18: In my post Will Nonbelievers Believe Anything?, I argued that the apparent tendency for conservatives to believe conspiracy theories more was an artifact of people only ever asking about conservative conspiracy theories. An alert reader sent me the paper Are Republicans And Conservatives More Likely To Believe Conspiracy Theories?, which makes the same case in more depth and proves it with various surveys of tens of thousands of people. “In no instance do we observe systematic evidence of a political asymmetry. Instead, the strength and direction of the relationship between political orientations and conspiricism is dependent on the characteristics of the specific conspiracy beliefs employed by researchers”
19: Reddit: The current and future state of AI/ML is shockingly demoralizing. A new concern I’ve never seen before, aside from the superintelligence family of concerns or the implicit bias family. AI is slowly eating all creative work. If AI remains slightly worse than humans, it could still take over because it’s so much cheaper and more scaleable, resulting in all our art getting slightly worse. If it becomes better than humans, a world where you (as a human) can never create truly world-class art also sounds pretty depressing. But this nostalgebraist post (with shades of this Gwern post) pushes back a little:
Content is already effectively free…the ability to browse many lifetimes’ worth of art and writing using Google search – and all that for $0 – has not made the creation of new art feel spurious […]
“I’ve written a book,” an acquaintance tells me. “I don’t care,” I reply with brusque honesty. “I have all the books I want already. I just find ‘em on Google and Amazon and Goodreads.” Except of course I don’t say that, because no one ever says that, and not just out of politeness. “I’ve written a book,” an acquaintance tells me. “I don’t care,” I reply. “I have all the books I want already. The AI writes them for me.” Except of course I don’t say that. Why would I?
20: More on which party has gotten more extreme faster: “We find that symmetric partisan changes have only occurred among whites. Overall partisan differences have been less for Blacks and Hispanics than for whites.”
21: Richard Hanania surveys his blog readers (Parts 1, 2, 3). Part 1 (Basic Demographics) would be fun to compare to my past survey results; maybe I’ll do this next year. Part 3 replicates my birth order findings (Hanania’s readers with one sibling are 68% firstborn, compared to my 71%; it would be fun to see which blogs are the most unbalanced!) Part 2 looks at people’s likes and dislikes; I am happy to report I'm beating Richard Hanania on the list of things Richard Hanania fans like. Alas, I'm still a few tenths of a point below "George Washington" and "not having your daughter do porn". Gotta try harder!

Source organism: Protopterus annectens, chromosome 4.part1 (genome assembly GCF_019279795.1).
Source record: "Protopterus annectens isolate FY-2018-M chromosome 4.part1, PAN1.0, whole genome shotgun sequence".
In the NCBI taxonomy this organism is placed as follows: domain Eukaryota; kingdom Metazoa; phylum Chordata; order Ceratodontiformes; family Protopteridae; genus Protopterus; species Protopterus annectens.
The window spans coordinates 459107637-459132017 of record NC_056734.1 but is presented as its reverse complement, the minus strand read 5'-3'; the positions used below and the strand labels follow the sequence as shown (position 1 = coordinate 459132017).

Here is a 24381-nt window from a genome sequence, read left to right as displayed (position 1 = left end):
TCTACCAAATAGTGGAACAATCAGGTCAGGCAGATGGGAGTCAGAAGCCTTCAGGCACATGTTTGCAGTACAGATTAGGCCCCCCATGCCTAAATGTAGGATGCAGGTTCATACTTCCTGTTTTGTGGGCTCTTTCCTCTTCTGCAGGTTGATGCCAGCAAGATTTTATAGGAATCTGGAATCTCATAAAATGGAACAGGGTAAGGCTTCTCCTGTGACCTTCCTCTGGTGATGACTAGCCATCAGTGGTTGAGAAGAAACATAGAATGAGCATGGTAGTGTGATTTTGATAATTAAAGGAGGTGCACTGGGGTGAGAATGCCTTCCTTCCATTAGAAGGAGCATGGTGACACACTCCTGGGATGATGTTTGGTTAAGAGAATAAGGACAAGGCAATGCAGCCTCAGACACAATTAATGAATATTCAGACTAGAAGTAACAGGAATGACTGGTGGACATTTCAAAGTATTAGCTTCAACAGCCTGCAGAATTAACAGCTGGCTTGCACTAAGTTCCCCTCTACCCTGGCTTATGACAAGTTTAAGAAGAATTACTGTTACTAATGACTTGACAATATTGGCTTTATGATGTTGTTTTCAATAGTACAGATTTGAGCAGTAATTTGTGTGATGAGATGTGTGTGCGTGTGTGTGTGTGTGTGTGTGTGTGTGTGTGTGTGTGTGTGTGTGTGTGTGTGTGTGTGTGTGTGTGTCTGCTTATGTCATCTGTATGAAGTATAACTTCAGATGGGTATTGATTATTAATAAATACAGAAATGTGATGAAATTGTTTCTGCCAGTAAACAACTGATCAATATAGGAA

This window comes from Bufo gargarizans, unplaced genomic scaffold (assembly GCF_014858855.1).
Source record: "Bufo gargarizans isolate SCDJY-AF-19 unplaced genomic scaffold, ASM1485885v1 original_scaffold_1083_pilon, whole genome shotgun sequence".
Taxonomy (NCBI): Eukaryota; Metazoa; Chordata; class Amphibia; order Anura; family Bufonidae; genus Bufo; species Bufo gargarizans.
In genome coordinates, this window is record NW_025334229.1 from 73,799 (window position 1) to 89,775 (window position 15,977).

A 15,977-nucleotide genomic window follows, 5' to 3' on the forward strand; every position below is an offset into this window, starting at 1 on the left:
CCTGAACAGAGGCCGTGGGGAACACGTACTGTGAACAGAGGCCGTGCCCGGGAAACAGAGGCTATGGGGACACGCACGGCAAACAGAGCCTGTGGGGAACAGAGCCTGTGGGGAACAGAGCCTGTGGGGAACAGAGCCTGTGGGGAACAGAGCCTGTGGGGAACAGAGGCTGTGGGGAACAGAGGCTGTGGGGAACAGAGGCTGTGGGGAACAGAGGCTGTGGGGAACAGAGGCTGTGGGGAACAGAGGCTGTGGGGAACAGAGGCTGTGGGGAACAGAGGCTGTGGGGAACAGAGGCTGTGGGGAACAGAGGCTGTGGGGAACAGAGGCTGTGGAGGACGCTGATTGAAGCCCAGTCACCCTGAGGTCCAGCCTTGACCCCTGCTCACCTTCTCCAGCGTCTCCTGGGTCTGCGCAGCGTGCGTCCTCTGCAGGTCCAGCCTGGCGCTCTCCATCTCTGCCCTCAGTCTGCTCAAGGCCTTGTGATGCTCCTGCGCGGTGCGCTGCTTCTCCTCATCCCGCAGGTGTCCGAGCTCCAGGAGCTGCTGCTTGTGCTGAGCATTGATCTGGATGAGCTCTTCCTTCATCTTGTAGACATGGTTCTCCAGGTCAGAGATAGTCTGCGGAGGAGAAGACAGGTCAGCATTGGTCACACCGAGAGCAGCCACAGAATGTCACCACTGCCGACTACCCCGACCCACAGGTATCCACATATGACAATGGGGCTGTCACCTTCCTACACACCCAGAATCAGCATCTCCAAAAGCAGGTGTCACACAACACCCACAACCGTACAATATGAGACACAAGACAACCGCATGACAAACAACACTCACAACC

22: Steven Byrnes on Less Wrong: I’m Mildly Skeptical That Blindness Prevents Schizophrenia. There’s an old piece of trivia that no congenitally blind person has ever been schizophrenic (I talk about it here). Steven is able to track down a few cases of this happening, and speculates that given how rare both conditions are, maybe these few cases are all we would expect to find. Since I previously wrote about this, I’ve provisionally added it to my Mistakes Page.
23: Devon Zuegel: The people of Argentina, a country with high inflation and oppressive monetary regulations, have embraced cryptocurrency, but “the specific ways crypto is used in Argentina are quite different from how many people who are building out the crypto ecosystem originally imagined it.“
24: Twitter thread claiming that cell phones help explain the secular decline in crime since 1990. As “texting your drug dealer” replaced “finding your drug dealer on a street corner”, control of territory became less important, and violent drug gangs were replaced by less violent ordinary people.
26: Wikipedia: List Of Fish Named After Other Fish, including the salmon carp and the trout cod. I don’t know why I find this so funny.